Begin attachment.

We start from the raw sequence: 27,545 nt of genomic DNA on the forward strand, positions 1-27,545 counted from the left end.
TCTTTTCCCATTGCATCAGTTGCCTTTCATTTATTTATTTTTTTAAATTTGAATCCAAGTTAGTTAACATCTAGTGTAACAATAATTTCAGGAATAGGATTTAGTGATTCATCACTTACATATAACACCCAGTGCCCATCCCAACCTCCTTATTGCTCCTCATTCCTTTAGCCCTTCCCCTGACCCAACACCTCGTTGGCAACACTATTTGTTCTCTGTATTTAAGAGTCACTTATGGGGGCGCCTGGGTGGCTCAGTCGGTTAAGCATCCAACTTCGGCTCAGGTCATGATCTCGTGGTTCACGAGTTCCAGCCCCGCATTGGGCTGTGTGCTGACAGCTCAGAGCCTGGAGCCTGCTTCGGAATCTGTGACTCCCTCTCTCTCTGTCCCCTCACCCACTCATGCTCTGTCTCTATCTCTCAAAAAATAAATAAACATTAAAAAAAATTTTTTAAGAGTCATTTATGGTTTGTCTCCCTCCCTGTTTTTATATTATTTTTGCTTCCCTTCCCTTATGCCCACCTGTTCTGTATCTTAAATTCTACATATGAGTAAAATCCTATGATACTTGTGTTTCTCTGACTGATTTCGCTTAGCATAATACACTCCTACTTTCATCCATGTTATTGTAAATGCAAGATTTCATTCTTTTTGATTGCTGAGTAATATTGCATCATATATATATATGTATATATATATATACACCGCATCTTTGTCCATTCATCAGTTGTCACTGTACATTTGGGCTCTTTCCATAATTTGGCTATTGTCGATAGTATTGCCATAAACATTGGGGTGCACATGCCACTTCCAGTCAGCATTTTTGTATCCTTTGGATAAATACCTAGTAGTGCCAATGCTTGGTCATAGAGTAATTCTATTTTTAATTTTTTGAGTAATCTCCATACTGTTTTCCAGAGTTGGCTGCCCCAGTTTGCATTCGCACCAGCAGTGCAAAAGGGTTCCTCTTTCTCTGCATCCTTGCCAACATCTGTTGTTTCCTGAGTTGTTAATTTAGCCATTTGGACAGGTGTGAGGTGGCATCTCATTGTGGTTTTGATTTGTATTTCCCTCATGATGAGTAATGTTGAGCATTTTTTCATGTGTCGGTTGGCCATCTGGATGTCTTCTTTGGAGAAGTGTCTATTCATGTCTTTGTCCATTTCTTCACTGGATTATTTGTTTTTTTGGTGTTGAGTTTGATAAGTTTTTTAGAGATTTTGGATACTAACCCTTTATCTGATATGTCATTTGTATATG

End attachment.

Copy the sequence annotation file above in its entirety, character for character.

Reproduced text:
We start from the raw sequence: 27,545 nt of genomic DNA on the forward strand, positions 1-27,545 counted from the left end.
TCTTTTCCCATTGCATCAGTTGCCTTTCATTTATTTATTTTTTTAAATTTGAATCCAAGTTAGTTAACATCTAGTGTAACAATAATTTCAGGAATAGGATTTAGTGATTCATCACTTACATATAACACCCAGTGCCCATCCCAACCTCCTTATTGCTCCTCATTCCTTTAGCCCTTCCCCTGACCCAACACCTCGTTGGCAACACTATTTGTTCTCTGTATTTAAGAGTCACTTATGGGGGCGCCTGGGTGGCTCAGTCGGTTAAGCATCCAACTTCGGCTCAGGTCATGATCTCGTGGTTCACGAGTTCCAGCCCCGCATTGGGCTGTGTGCTGACAGCTCAGAGCCTGGAGCCTGCTTCGGAATCTGTGACTCCCTCTCTCTCTGTCCCCTCACCCACTCATGCTCTGTCTCTATCTCTCAAAAAATAAATAAACATTAAAAAAAATTTTTTAAGAGTCATTTATGGTTTGTCTCCCTCCCTGTTTTTATATTATTTTTGCTTCCCTTCCCTTATGCCCACCTGTTCTGTATCTTAAATTCTACATATGAGTAAAATCCTATGATACTTGTGTTTCTCTGACTGATTTCGCTTAGCATAATACACTCCTACTTTCATCCATGTTATTGTAAATGCAAGATTTCATTCTTTTTGATTGCTGAGTAATATTGCATCATATATATATATGTATATATATATATACACCGCATCTTTGTCCATTCATCAGTTGTCACTGTACATTTGGGCTCTTTCCATAATTTGGCTATTGTCGATAGTATTGCCATAAACATTGGGGTGCACATGCCACTTCCAGTCAGCATTTTTGTATCCTTTGGATAAATACCTAGTAGTGCCAATGCTTGGTCATAGAGTAATTCTATTTTTAATTTTTTGAGTAATCTCCATACTGTTTTCCAGAGTTGGCTGCCCCAGTTTGCATTCGCACCAGCAGTGCAAAAGGGTTCCTCTTTCTCTGCATCCTTGCCAACATCTGTTGTTTCCTGAGTTGTTAATTTAGCCATTTGGACAGGTGTGAGGTGGCATCTCATTGTGGTTTTGATTTGTATTTCCCTCATGATGAGTAATGTTGAGCATTTTTTCATGTGTCGGTTGGCCATCTGGATGTCTTCTTTGGAGAAGTGTCTATTCATGTCTTTGTCCATTTCTTCACTGGATTATTTGTTTTTTTGGTGTTGAGTTTGATAAGTTTTTTAGAGATTTTGGATACTAACCCTTTATCTGATATGTCATTTGTATATG